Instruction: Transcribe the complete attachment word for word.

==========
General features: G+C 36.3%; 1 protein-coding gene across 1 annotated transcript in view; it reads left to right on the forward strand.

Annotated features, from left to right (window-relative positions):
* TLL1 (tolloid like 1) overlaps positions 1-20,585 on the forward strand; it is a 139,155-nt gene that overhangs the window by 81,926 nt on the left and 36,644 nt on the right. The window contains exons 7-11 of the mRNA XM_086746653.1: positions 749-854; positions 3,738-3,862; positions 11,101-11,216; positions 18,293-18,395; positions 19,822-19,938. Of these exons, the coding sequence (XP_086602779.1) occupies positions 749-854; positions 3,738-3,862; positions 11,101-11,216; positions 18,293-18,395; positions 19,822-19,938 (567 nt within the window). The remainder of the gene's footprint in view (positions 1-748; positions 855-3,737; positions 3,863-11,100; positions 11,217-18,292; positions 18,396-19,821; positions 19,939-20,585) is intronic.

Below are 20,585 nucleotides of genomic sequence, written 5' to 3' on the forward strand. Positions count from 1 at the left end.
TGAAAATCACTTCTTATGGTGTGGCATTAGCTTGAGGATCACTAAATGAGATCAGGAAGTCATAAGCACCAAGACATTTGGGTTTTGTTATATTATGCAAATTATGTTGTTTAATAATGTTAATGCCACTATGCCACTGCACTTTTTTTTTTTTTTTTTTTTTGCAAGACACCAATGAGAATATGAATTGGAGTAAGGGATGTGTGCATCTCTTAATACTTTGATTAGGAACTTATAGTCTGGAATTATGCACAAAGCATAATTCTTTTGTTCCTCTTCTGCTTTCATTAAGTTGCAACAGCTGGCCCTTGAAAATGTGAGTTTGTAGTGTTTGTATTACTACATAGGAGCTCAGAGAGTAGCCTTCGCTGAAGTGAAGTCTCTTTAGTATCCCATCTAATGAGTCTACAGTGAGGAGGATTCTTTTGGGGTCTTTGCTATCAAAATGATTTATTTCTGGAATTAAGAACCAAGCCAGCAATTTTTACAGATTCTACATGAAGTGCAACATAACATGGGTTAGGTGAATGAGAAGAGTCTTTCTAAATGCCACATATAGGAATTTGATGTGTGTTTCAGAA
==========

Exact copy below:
General features: G+C 36.3%; 1 protein-coding gene across 1 annotated transcript in view; it reads left to right on the forward strand.

Annotated features, from left to right (window-relative positions):
* TLL1 (tolloid like 1) overlaps positions 1-20,585 on the forward strand; it is a 139,155-nt gene that overhangs the window by 81,926 nt on the left and 36,644 nt on the right. The window contains exons 7-11 of the mRNA XM_086746653.1: positions 749-854; positions 3,738-3,862; positions 11,101-11,216; positions 18,293-18,395; positions 19,822-19,938. Of these exons, the coding sequence (XP_086602779.1) occupies positions 749-854; positions 3,738-3,862; positions 11,101-11,216; positions 18,293-18,395; positions 19,822-19,938 (567 nt within the window). The remainder of the gene's footprint in view (positions 1-748; positions 855-3,737; positions 3,863-11,100; positions 11,217-18,292; positions 18,396-19,821; positions 19,939-20,585) is intronic.

Below are 20,585 nucleotides of genomic sequence, written 5' to 3' on the forward strand. Positions count from 1 at the left end.
TGAAAATCACTTCTTATGGTGTGGCATTAGCTTGAGGATCACTAAATGAGATCAGGAAGTCATAAGCACCAAGACATTTGGGTTTTGTTATATTATGCAAATTATGTTGTTTAATAATGTTAATGCCACTATGCCACTGCACTTTTTTTTTTTTTTTTTTTTTGCAAGACACCAATGAGAATATGAATTGGAGTAAGGGATGTGTGCATCTCTTAATACTTTGATTAGGAACTTATAGTCTGGAATTATGCACAAAGCATAATTCTTTTGTTCCTCTTCTGCTTTCATTAAGTTGCAACAGCTGGCCCTTGAAAATGTGAGTTTGTAGTGTTTGTATTACTACATAGGAGCTCAGAGAGTAGCCTTCGCTGAAGTGAAGTCTCTTTAGTATCCCATCTAATGAGTCTACAGTGAGGAGGATTCTTTTGGGGTCTTTGCTATCAAAATGATTTATTTCTGGAATTAAGAACCAAGCCAGCAATTTTTACAGATTCTACATGAAGTGCAACATAACATGGGTTAGGTGAATGAGAAGAGTCTTTCTAAATGCCACATATAGGAATTTGATGTGTGTTTCAGAA